Host Your Own Cloud Server With OwnCloud
The buzz word of 2012 is the cloud, as every big company seems to start their own service. Just lately we have seen the rise of Google Drive and Cubby, two new contenders in the race for the best cloud service. When you look behind the cloud, you'd probably come to the conclusion that it is only another word for online storage. And to make the date more accessible, syncing was included. If you are a privacy conscious user, you may have preferred to stay away from all cloud offerings until now, or use encryption before you shove your files on to cloud servers.
But what would you say if you could create your own custom server that is running on your own web server, or a web server that you have access to.
Enter ownCloud, an open source cloud hosting script that you can install on a Windows or Linux based web server. And since it would not really be cloud space without synchronization, you also get Windows, Linux and Mac apps for syncing, plus mobile apps for Android, and soon iOS as well.
Without doubt the biggest step to getting your own cloud running is the installation on the web server. The following requirements need to be met:
Linux: PHP 5.3, php5-json, php-xml, php-mbstring, php5-zip, php5-gd, and optionally php5-sqlite (>=3), curl, libcurl3, libcurl3-dev, php5-curl, php-do
Windows:Â IIS with CGI support, PHP, MySQL
On the web server run the following two commands
apt-get install apache2 php5 php5-json php-xml php-mbstring php5-zip php5-gd apt-get install php5-sqlite curl libcurl3 libcurl3-dev php5-curl php-pdo Download the latest stable release or latest development version, and run the following commands
tar -xjf path/to/downloaded/owncloud-x.x.x.tar.bz2
cp -r owncloud /path/to/your/webserver
Then set the permissions for config/ and data/
chown -R www-data:www-data /path/to/your/owncloud/install/data
Last but not least, you should make sure that .htaccess is configured properly for that extra bit of security.
If you are running the apache webserver, it is recommended that you enable .htaccess files as ownCloud uses them to enhance security and allows you to use webfinger. To enable .htaccess files you need to ensure that â€˜AllowOverrideâ€™ is set to â€˜Allâ€™ in the â€˜Directory /var/www/â€™ section of your virtual host file. This is usually in /etc/apache2/sites-available/000-default. You should also run â€˜a2enmod rewriteâ€™ and â€˜a2enmod headersâ€™. Then restart apache:
service apache2 restart(for Ubuntu systems).
Once that is done, you need to start the install wizard by loading the http://IP/owncloud/index.php and follow the wizard.Â Take a look at the distro notes for additional instructions for specific distributions.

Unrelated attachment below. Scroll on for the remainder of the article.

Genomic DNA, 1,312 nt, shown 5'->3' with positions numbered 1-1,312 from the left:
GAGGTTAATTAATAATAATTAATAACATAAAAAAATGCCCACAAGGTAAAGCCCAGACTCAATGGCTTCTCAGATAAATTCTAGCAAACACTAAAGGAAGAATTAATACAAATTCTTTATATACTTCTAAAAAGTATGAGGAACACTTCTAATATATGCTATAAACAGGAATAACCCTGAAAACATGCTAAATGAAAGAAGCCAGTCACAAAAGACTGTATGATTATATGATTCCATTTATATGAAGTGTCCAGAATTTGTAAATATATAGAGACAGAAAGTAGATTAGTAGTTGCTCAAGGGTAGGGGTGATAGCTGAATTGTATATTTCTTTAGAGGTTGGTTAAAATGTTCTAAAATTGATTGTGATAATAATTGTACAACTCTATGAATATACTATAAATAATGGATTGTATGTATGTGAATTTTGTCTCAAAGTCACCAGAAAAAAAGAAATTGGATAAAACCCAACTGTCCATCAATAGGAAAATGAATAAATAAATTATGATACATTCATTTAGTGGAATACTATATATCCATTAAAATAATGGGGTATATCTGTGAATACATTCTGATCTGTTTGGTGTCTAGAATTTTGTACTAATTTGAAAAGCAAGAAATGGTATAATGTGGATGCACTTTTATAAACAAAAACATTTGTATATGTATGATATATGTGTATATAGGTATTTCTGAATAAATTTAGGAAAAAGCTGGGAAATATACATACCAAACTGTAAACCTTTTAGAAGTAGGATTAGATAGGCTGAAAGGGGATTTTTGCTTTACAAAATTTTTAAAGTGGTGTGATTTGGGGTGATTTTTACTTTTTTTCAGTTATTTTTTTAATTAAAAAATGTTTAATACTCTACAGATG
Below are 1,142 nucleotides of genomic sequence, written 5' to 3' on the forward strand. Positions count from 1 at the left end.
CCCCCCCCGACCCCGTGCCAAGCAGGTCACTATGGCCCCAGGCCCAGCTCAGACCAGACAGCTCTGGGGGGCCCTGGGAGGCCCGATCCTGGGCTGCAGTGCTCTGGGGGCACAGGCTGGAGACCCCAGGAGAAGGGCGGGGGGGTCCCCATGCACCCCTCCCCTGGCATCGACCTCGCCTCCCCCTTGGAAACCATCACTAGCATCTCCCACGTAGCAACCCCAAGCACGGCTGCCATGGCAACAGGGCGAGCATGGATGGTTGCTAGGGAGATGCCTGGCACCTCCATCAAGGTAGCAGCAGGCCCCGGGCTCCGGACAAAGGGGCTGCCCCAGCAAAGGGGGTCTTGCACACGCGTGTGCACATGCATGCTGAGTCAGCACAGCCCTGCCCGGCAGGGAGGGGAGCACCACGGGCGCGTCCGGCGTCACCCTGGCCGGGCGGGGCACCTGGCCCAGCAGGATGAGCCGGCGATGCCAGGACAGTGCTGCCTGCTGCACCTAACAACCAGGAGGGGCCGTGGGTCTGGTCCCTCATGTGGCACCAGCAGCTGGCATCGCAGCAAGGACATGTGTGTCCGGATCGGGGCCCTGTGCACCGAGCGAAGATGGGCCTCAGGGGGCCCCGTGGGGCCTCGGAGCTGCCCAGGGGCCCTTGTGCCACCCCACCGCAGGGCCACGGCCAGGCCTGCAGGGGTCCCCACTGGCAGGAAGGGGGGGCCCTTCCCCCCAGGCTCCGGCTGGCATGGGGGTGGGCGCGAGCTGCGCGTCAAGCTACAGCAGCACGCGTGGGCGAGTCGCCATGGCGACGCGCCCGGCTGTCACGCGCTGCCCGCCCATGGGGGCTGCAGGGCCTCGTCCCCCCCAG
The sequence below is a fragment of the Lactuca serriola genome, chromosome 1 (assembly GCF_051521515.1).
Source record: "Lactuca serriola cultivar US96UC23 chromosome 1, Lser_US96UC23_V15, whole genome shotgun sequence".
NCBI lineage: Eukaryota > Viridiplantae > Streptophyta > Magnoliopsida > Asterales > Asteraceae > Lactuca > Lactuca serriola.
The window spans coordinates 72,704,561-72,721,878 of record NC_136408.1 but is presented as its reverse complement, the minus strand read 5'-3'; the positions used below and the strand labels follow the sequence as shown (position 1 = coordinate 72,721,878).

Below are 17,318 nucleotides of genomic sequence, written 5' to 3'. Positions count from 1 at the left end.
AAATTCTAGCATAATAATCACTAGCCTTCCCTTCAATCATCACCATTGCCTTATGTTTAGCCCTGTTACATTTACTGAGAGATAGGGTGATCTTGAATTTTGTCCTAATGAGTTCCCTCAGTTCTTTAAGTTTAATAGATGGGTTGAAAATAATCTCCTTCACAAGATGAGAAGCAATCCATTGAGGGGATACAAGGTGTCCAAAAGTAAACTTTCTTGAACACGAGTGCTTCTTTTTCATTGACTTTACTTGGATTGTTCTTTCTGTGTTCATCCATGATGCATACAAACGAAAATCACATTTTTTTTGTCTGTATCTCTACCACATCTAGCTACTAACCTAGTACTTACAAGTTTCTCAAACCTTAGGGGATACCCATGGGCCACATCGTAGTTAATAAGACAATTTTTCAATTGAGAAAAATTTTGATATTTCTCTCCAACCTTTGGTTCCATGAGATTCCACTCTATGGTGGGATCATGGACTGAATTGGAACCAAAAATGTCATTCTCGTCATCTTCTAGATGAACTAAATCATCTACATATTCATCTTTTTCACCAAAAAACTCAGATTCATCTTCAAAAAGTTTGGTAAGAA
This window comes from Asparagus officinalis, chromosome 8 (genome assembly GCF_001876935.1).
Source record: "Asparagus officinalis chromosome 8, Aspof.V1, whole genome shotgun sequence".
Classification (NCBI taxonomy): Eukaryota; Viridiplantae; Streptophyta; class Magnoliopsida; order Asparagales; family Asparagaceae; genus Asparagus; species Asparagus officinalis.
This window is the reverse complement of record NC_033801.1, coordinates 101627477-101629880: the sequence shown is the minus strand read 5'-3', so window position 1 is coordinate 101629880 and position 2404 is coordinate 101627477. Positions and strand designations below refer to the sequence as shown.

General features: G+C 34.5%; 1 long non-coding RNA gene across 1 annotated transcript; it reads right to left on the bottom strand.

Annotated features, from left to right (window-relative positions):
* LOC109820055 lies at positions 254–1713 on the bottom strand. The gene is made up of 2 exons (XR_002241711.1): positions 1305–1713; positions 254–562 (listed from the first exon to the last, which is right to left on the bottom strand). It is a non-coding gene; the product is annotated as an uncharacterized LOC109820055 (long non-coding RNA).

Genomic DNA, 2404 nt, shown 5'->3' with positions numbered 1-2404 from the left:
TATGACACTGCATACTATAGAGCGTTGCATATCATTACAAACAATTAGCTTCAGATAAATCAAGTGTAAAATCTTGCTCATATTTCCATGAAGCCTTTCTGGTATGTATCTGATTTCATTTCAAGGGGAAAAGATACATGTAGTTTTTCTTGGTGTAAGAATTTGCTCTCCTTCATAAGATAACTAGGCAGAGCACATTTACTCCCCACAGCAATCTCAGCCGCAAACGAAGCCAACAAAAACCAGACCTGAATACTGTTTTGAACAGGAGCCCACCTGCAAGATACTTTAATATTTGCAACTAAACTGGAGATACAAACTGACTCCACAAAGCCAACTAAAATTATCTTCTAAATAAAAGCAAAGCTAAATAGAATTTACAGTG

For Windows, you need to complete the following steps.
- Install IIS with CGI support
- Install PHP
- Install MySQL
- Install ownCloud
Just check the detailed installation instructions for Windows to get it started.
You can log in the web interface to access the files there, or install the synchronization clients to start syncing data from local systems with your own cloud server.Â Besides the ability to access files both on the web server directly by using the web interface, and locally by connecting via WebDav or syncing the files, ownCloud offers calendar integration and synchronization, access to a media player to play music, a photo viewer, and contacts. It is likely that the developers will add more features to the server.
If you do not have access to your own web server running Linux or Windows, or do not want to use it for hosting your files online, then you could make use of third party hosting providers that offer free and paid plans. With the providers linked on the owncloud homepage, you get for instance 5 or 6 gigabytes of free cloud hosting space respecitively, OwnCloud can host files for you, an account with 100 Gigabytes of free space sets you back $6.60 per month, an admin account for a multiple users and 150 Gigabytes of free storage $13 per month.
I'd advise you to check with your web hosting provider before you start to install the server, as it may be against their terms of service.
The idea of hosting your own cloud server, along with syncing apps for all major devices and operating systems, makes sense in a world where privacy is a growing concern. OwnCloud, with its open source approach, and apis that developers can make use of to extend the service's functionality, could make the cloud available to users who do not want to host their files on third party servers. It could also be an interesting option for businesses who can't host their files on third party servers due to business regulations. (via Caschy)Advertisement